Updated: September 28, 2021 10:17 PM
Created: September 28, 2021 05:06 PM
In a conference room at the Police Officers Federation of Minneapolis, the union’s new president, Sherral Schmidt, updates a large chart with color-coded magnets.
Each magnet represents a member of the department, from the chief of police down to rookie officers.
Since taking over as head of the union, Schmidt says she’s been pulling more magnets off of the board while adding very few.
At last official count, there were 654 sworn officers in Minneapolis — more than 200 short of what the department is authorized to have. But the reality on the street is likely even direr.
“Pull your sergeants out, pull your lieutenants out … you have 297 people to answer 911 calls in the city,” Schmidt said. “We’re losing cops daily.”
Now the Minneapolis Police Department is under a court order to hire more officers by next summer — a mandate complicated by a looming ballot measure that could completely reshape the future of policing in the largest city in the state.
“I think it’s going to be a struggle,” Schmidt said. “I think it will be a struggle to get to that number. I hope we do because we could use the help.”
Other police departments across Minnesota and the nation have reported similar struggles as calls to "defund" the police grew louder after the killing of George Floyd.
New officer applications show interest in policing is also declining in cities such as St. Paul and Bloomington.
But a 5 INVESTIGATES review of those numbers and other data from the 25 largest law enforcement agencies in the state challenges the notion that no one wants to be a cop anymore.
At least 20 of the 25 departments contacted are still operating at 90% of their authorized force or better.
“I think there are people who want to do the job and we’re finding them. Other departments are finding them,” Bloomington Chief Mike Hartley said.
Another indicator shows interest in policing is trending upward.
Despite anecdotal accounts to the contrary, data from the Minnesota Board of Peace Officer Standards and Training (POST) shows the number of people who have taken the licensing exam has increased each of the last three years.
Sticking with it
At the university level, overall enrollment in criminal justice is down at several schools, but Pat Nelson, the chairperson of Minnesota State Mankato’s criminal justice department, says many of her students are still determined to go into law enforcement.
Nelson says the question now is often less about whether people want to become police officers but rather where they’re willing to work.
“We really hone in on finding your right fit — asking about the mission of the police department, asking about the vision … and whether that is the type of policing you want to do,” Nelson said.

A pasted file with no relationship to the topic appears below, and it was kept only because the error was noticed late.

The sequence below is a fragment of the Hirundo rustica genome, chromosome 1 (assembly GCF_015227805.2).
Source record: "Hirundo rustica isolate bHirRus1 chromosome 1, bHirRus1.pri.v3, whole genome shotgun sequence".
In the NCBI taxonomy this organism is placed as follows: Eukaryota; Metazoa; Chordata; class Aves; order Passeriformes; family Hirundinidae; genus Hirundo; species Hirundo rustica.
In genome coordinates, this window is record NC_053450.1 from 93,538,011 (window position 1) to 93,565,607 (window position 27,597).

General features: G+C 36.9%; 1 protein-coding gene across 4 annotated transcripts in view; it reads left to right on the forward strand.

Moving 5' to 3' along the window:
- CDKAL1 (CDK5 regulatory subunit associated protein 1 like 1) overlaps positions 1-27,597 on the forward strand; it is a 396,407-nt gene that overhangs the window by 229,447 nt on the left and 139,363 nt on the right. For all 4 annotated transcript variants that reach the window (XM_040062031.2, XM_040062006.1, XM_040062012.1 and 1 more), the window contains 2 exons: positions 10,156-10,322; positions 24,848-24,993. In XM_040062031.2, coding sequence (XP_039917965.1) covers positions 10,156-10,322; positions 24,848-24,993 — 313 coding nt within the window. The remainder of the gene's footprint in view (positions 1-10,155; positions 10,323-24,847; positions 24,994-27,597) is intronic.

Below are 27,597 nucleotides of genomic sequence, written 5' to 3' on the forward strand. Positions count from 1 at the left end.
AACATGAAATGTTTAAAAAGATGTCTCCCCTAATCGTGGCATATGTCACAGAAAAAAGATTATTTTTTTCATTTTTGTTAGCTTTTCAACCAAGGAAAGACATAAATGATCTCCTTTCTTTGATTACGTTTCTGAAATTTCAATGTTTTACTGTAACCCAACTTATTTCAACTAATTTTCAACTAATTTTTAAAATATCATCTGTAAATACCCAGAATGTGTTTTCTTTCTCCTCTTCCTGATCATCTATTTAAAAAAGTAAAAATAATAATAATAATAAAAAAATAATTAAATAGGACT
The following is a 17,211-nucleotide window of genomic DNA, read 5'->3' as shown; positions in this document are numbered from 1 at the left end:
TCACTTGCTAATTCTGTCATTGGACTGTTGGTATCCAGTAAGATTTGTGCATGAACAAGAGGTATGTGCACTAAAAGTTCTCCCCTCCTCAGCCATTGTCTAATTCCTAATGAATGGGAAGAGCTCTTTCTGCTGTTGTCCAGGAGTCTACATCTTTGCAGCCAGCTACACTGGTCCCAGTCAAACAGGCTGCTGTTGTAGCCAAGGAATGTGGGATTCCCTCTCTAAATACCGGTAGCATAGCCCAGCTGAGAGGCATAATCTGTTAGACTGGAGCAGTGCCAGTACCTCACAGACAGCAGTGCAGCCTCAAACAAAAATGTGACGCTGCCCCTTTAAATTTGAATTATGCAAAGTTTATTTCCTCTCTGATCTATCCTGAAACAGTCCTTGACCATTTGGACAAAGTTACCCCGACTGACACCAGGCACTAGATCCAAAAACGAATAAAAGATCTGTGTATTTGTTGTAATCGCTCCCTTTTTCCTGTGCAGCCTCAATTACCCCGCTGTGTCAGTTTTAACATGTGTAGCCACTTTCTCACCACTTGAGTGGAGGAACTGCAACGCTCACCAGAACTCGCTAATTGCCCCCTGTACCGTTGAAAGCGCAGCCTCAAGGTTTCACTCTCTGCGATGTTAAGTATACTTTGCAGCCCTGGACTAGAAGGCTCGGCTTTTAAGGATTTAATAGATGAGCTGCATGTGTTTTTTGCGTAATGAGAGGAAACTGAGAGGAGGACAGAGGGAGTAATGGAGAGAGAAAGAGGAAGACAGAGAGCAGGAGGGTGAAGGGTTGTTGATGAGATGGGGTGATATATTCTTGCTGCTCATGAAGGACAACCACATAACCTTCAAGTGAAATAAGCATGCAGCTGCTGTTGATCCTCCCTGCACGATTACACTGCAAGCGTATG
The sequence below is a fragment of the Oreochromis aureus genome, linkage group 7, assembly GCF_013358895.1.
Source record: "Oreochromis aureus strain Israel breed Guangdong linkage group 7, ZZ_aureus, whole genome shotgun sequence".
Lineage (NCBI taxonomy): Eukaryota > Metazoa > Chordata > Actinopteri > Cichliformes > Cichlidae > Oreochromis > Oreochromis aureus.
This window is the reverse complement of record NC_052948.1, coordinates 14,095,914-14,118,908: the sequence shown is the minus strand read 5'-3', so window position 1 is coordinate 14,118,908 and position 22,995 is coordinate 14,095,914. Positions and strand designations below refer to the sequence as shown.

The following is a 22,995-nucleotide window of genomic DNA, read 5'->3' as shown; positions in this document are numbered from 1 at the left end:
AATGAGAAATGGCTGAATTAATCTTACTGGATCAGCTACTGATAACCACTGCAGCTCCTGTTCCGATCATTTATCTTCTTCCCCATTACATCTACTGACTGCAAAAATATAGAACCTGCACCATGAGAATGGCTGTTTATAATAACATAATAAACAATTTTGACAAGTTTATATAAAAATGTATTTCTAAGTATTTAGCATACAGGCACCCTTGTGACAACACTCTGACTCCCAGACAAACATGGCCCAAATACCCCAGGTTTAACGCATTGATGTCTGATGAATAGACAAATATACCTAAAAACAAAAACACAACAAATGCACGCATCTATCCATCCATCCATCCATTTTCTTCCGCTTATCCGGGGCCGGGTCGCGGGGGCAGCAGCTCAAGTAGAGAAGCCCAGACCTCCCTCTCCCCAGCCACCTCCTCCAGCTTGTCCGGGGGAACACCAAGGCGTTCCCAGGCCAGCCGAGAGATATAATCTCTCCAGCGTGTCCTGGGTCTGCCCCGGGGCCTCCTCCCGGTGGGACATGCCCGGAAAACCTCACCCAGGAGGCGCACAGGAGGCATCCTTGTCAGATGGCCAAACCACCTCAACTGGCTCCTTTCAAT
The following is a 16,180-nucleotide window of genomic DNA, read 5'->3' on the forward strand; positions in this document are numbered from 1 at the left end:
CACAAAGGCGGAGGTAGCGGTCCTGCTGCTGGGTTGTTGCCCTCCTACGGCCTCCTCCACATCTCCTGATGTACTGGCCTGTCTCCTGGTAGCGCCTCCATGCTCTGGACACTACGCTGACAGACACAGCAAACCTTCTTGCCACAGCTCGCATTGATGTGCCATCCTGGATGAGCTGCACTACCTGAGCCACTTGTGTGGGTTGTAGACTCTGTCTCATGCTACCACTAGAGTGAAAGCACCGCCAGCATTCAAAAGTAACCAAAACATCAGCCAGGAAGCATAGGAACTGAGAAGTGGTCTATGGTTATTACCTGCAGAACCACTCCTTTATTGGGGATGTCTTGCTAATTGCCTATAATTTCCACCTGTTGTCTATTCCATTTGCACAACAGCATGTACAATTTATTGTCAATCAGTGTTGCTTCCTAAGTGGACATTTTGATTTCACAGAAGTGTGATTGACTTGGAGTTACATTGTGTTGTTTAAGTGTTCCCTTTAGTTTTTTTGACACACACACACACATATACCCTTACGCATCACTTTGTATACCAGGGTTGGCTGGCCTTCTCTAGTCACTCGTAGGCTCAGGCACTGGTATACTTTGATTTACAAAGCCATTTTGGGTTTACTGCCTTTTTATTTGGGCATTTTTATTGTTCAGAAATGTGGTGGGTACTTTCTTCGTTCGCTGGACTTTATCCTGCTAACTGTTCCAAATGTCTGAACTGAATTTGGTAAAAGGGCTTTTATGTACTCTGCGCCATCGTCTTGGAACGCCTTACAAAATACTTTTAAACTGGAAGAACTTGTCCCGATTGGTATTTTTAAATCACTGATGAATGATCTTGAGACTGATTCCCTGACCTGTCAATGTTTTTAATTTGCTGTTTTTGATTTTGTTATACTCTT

Four of Nelson’s students who spoke to 5 INVESTIGATES said they intend to be part of the next generation of police officers.
Jacob Glogowski, 21, says he hopes to start with the Minnesota State Patrol and is undeterred by the events of the last two years and calls for more police accountability.
“If anything, it’s strengthened my decision to go into law enforcement,” Glogowski said. “I’m hoping that when I go into it, I can make a difference and that I can be a force for change.”
That sentiment is echoed by several of his classmates, including Bohdan Sokolov, 21.
“I did get a lot from family and friends saying, 'You’re sure you still want to go into this? Do you know what you’re getting yourself into?’" Sokolov said. “I chose it and I put my heart into it and I want to stick with it.”
None of the criminal justice students who spoke to 5 INVESTIGATES put Minneapolis PD at the top of their lists of where they hope to get their first job.
Nelson, a former Minneapolis officer, says a looming ballot question that could eliminate MPD is likely one of several factors impacting recruiting.
“We have students ask me questions about it because it’s difficult to commit to an agency where they don’t know exactly what’s going to happen,” Nelson said.
“You have to change”
The intense competition for new officers appears to be benefitting cities such as Woodbury, one of the cities that has seen an increase in officer applications.
“Every time we put a job posting out, you have to stop and wonder, ‘How many applications are we going to get?” Commander John Altman said. “So far, for Woodbury, we’ve been doing quite well.”
Altman credits his department’s recruiting strategies, specialized training and culture.
“We formed a multicultural advisory commission to really connect with the people of color in our community,” Altman said.
The department is also adding a therapy dog to its traditional K9 ranks and plans to include an embedded social worker from Washington County to assist officers on certain calls by the end of the year.
Woodbury expects to fill seven officer vacancies next month.
Minneapolis Police is the only department contacted by 5 INVESTIGATES that has yet to respond to a data request for how many applications it has received over the last four years, but Schmidt says the numbers from a recent hiring process were down.
“They wanted 49 and they got 26,” Schmidt said. “If this was going on 25 years ago when I applied here, I would’ve been out. … I don’t know that I would have chosen Minneapolis if I was at the beginning of my career.”
Others say the onus is now on Minneapolis and other departments to make the changes necessary to bring on new officers and keep the ones they still have.
“You can’t continue to market yourself the same way and expect the same result,” Hartley said. “You have to change. You have to look at who you’re trying to attract.”
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